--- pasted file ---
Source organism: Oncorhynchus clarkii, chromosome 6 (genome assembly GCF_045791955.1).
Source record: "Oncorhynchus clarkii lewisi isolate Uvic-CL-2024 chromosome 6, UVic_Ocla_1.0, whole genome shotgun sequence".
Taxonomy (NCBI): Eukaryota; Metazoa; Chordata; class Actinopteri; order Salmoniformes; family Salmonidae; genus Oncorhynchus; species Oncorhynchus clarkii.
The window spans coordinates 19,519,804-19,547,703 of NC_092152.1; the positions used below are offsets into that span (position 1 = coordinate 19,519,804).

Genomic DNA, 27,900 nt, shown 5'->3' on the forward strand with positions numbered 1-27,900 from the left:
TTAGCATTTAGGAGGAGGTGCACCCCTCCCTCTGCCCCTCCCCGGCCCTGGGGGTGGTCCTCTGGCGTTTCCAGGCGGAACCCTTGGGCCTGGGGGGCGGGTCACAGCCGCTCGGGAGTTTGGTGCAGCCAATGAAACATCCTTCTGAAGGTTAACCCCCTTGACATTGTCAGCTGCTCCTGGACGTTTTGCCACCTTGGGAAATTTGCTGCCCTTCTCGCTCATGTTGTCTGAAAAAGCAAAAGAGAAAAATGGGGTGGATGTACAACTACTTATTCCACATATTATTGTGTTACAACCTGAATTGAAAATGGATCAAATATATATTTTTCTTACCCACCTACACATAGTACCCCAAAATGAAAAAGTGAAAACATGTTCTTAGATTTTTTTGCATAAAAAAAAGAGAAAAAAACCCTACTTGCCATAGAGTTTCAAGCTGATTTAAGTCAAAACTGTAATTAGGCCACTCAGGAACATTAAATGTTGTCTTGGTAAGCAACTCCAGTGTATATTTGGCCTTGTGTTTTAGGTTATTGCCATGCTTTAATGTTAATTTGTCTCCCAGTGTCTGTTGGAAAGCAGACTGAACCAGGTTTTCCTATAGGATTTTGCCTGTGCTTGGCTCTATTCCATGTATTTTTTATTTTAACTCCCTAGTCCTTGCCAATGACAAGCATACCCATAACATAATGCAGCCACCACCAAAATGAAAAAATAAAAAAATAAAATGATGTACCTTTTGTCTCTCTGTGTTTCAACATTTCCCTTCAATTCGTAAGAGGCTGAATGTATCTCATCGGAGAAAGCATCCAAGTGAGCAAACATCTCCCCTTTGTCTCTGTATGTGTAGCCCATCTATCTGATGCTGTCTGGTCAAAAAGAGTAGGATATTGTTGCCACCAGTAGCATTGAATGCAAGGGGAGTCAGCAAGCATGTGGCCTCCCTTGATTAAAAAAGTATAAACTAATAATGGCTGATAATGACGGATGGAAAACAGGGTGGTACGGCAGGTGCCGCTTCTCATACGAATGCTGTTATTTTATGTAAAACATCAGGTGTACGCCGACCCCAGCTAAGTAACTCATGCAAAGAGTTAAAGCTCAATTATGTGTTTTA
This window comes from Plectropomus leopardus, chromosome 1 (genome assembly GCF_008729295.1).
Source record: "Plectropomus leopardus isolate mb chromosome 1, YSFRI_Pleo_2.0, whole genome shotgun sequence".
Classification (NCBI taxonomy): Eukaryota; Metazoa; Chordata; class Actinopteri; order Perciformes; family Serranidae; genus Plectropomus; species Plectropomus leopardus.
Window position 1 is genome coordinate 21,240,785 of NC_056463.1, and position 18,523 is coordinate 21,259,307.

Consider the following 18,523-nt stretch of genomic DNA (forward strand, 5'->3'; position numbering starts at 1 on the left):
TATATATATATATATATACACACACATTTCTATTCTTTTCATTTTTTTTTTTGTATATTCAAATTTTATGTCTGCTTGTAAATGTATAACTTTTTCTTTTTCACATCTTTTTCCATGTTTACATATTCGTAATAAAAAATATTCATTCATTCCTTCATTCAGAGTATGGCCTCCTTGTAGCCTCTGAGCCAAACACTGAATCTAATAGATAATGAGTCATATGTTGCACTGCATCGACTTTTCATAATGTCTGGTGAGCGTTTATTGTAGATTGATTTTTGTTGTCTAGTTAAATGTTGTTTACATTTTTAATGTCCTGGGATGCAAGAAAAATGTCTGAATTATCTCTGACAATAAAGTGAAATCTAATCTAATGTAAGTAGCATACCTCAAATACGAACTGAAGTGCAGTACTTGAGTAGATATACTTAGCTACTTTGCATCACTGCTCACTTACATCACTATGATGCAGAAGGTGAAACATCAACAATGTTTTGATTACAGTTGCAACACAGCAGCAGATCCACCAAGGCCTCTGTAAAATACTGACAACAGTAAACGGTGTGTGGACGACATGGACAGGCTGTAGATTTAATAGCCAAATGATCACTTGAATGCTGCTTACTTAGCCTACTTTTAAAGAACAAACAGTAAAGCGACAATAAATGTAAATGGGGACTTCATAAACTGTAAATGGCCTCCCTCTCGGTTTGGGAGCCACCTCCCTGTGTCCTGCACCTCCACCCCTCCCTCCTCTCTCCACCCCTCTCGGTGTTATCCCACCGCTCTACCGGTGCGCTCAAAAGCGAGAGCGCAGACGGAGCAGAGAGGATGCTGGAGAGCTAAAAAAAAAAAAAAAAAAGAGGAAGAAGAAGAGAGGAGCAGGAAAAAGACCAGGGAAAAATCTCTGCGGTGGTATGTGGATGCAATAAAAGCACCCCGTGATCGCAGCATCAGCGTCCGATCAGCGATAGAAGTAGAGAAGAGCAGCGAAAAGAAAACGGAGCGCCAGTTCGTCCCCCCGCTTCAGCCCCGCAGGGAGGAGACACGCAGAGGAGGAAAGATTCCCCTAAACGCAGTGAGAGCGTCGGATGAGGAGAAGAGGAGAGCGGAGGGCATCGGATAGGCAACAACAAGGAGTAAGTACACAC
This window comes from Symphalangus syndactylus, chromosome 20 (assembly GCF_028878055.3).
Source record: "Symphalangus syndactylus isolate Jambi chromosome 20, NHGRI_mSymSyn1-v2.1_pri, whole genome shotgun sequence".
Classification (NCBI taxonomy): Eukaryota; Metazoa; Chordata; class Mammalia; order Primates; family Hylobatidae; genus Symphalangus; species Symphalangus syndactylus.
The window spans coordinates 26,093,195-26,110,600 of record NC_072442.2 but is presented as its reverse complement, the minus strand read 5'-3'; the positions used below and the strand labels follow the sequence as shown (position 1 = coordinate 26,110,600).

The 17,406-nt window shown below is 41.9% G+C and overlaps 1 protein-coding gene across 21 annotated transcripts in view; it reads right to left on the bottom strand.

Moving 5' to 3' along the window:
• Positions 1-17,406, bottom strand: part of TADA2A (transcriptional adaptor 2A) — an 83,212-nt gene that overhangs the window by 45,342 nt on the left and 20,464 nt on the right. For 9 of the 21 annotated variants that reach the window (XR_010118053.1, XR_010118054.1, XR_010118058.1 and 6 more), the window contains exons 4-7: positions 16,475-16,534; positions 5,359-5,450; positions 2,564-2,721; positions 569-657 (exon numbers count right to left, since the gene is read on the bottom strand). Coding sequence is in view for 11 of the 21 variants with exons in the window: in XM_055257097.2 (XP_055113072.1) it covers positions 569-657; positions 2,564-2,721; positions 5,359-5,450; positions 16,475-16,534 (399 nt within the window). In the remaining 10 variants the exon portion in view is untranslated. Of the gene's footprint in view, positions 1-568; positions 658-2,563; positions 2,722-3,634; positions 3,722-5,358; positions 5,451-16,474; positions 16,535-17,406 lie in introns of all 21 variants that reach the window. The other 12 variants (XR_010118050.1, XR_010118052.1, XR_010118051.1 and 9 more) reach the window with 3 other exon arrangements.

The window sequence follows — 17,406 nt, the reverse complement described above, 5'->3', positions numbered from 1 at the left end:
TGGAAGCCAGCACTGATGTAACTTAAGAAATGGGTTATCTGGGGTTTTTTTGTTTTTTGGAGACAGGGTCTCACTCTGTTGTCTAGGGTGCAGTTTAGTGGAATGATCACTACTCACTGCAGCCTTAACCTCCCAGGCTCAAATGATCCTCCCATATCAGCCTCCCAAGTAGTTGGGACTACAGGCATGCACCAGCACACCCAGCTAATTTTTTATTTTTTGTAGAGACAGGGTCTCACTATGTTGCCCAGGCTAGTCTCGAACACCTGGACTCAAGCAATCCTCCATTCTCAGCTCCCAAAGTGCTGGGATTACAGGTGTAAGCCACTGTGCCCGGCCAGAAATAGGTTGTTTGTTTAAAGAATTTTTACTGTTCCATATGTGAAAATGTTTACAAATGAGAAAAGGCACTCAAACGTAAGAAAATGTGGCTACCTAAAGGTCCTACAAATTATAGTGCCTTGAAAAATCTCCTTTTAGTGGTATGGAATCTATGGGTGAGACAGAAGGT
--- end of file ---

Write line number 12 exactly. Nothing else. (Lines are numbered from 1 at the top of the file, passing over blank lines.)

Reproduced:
TATATATATATATATATACACACACATTTCTATTCTTTTCATTTTTTTTTTTGTATATTCAAATTTTATGTCTGCTTGTAAATGTATAACTTTTTCTTTTTCACATCTTTTTCCATGTTTACATATTCGTAATAAAAAATATTCATTCATTCCTTCATTCAGAGTATGGCCTCCTTGTAGCCTCTGAGCCAAACACTGAATCTAATAGATAATGAGTCATATGTTGCACTGCATCGACTTTTCATAATGTCTGGTGAGCGTTTATTGTAGATTGATTTTTGTTGTCTAGTTAAATGTTGTTTACATTTTTAATGTCCTGGGATGCAAGAAAAATGTCTGAATTATCTCTGACAATAAAGTGAAATCTAATCTAATGTAAGTAGCATACCTCAAATACGAACTGAAGTGCAGTACTTGAGTAGATATACTTAGCTACTTTGCATCACTGCTCACTTACATCACTATGATGCAGAAGGTGAAACATCAACAATGTTTTGATTACAGTTGCAACACAGCAGCAGATCCACCAAGGCCTCTGTAAAATACTGACAACAGTAAACGGTGTGTGGACGACATGGACAGGCTGTAGATTTAATAGCCAAATGATCACTTGAATGCTGCTTACTTAGCCTACTTTTAAAGAACAAACAGTAAAGCGACAATAAATGTAAATGGGGACTTCATAAACTGTAAATGGCCTCCCTCTCGGTTTGGGAGCCACCTCCCTGTGTCCTGCACCTCCACCCCTCCCTCCTCTCTCCACCCCTCTCGGTGTTATCCCACCGCTCTACCGGTGCGCTCAAAAGCGAGAGCGCAGACGGAGCAGAGAGGATGCTGGAGAGCTAAAAAAAAAAAAAAAAAAGAGGAAGAAGAAGAGAGGAGCAGGAAAAAGACCAGGGAAAAATCTCTGCGGTGGTATGTGGATGCAATAAAAGCACCCCGTGATCGCAGCATCAGCGTCCGATCAGCGATAGAAGTAGAGAAGAGCAGCGAAAAGAAAACGGAGCGCCAGTTCGTCCCCCCGCTTCAGCCCCGCAGGGAGGAGACACGCAGAGGAGGAAAGATTCCCCTAAACGCAGTGAGAGCGTCGGATGAGGAGAAGAGGAGAGCGGAGGGCATCGGATAGGCAACAACAAGGAGTAAGTACACAC